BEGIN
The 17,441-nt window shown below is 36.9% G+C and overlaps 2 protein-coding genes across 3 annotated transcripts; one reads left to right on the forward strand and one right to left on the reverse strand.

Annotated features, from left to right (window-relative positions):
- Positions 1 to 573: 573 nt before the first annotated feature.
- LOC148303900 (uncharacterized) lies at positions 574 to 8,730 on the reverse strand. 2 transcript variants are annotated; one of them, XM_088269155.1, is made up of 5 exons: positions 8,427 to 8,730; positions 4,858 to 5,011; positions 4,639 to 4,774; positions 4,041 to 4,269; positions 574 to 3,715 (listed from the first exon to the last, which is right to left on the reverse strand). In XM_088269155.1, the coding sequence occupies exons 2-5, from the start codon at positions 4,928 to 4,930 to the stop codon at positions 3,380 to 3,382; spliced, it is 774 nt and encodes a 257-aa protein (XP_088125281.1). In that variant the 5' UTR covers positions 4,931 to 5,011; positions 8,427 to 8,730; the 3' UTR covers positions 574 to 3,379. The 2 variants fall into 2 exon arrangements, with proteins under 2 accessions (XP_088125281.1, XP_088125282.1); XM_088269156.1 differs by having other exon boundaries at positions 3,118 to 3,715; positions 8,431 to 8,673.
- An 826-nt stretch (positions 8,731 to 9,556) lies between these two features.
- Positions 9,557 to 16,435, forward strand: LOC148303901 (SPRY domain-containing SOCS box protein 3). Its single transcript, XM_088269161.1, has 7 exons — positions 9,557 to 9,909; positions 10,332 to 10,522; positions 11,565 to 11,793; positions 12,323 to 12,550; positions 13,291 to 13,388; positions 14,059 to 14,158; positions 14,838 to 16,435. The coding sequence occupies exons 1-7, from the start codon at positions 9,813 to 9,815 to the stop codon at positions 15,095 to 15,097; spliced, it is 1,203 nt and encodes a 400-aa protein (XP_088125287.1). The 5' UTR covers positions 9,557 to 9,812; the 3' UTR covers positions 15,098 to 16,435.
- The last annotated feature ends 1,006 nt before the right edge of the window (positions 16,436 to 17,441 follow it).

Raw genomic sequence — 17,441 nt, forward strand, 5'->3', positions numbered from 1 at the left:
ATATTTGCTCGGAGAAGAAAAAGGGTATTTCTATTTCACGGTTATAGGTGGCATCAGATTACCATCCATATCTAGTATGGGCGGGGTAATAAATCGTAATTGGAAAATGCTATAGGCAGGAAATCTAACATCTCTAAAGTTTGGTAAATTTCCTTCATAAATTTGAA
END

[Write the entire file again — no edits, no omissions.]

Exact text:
The 17,441-nt window shown below is 36.9% G+C and overlaps 2 protein-coding genes across 3 annotated transcripts; one reads left to right on the forward strand and one right to left on the reverse strand.

Annotated features, from left to right (window-relative positions):
- Positions 1 to 573: 573 nt before the first annotated feature.
- LOC148303900 (uncharacterized) lies at positions 574 to 8,730 on the reverse strand. 2 transcript variants are annotated; one of them, XM_088269155.1, is made up of 5 exons: positions 8,427 to 8,730; positions 4,858 to 5,011; positions 4,639 to 4,774; positions 4,041 to 4,269; positions 574 to 3,715 (listed from the first exon to the last, which is right to left on the reverse strand). In XM_088269155.1, the coding sequence occupies exons 2-5, from the start codon at positions 4,928 to 4,930 to the stop codon at positions 3,380 to 3,382; spliced, it is 774 nt and encodes a 257-aa protein (XP_088125281.1). In that variant the 5' UTR covers positions 4,931 to 5,011; positions 8,427 to 8,730; the 3' UTR covers positions 574 to 3,379. The 2 variants fall into 2 exon arrangements, with proteins under 2 accessions (XP_088125281.1, XP_088125282.1); XM_088269156.1 differs by having other exon boundaries at positions 3,118 to 3,715; positions 8,431 to 8,673.
- An 826-nt stretch (positions 8,731 to 9,556) lies between these two features.
- Positions 9,557 to 16,435, forward strand: LOC148303901 (SPRY domain-containing SOCS box protein 3). Its single transcript, XM_088269161.1, has 7 exons — positions 9,557 to 9,909; positions 10,332 to 10,522; positions 11,565 to 11,793; positions 12,323 to 12,550; positions 13,291 to 13,388; positions 14,059 to 14,158; positions 14,838 to 16,435. The coding sequence occupies exons 1-7, from the start codon at positions 9,813 to 9,815 to the stop codon at positions 15,095 to 15,097; spliced, it is 1,203 nt and encodes a 400-aa protein (XP_088125287.1). The 5' UTR covers positions 9,557 to 9,812; the 3' UTR covers positions 15,098 to 16,435.
- The last annotated feature ends 1,006 nt before the right edge of the window (positions 16,436 to 17,441 follow it).

Raw genomic sequence — 17,441 nt, forward strand, 5'->3', positions numbered from 1 at the left:
ATATTTGCTCGGAGAAGAAAAAGGGTATTTCTATTTCACGGTTATAGGTGGCATCAGATTACCATCCATATCTAGTATGGGCGGGGTAATAAATCGTAATTGGAAAATGCTATAGGCAGGAAATCTAACATCTCTAAAGTTTGGTAAATTTCCTTCATAAATTTGAA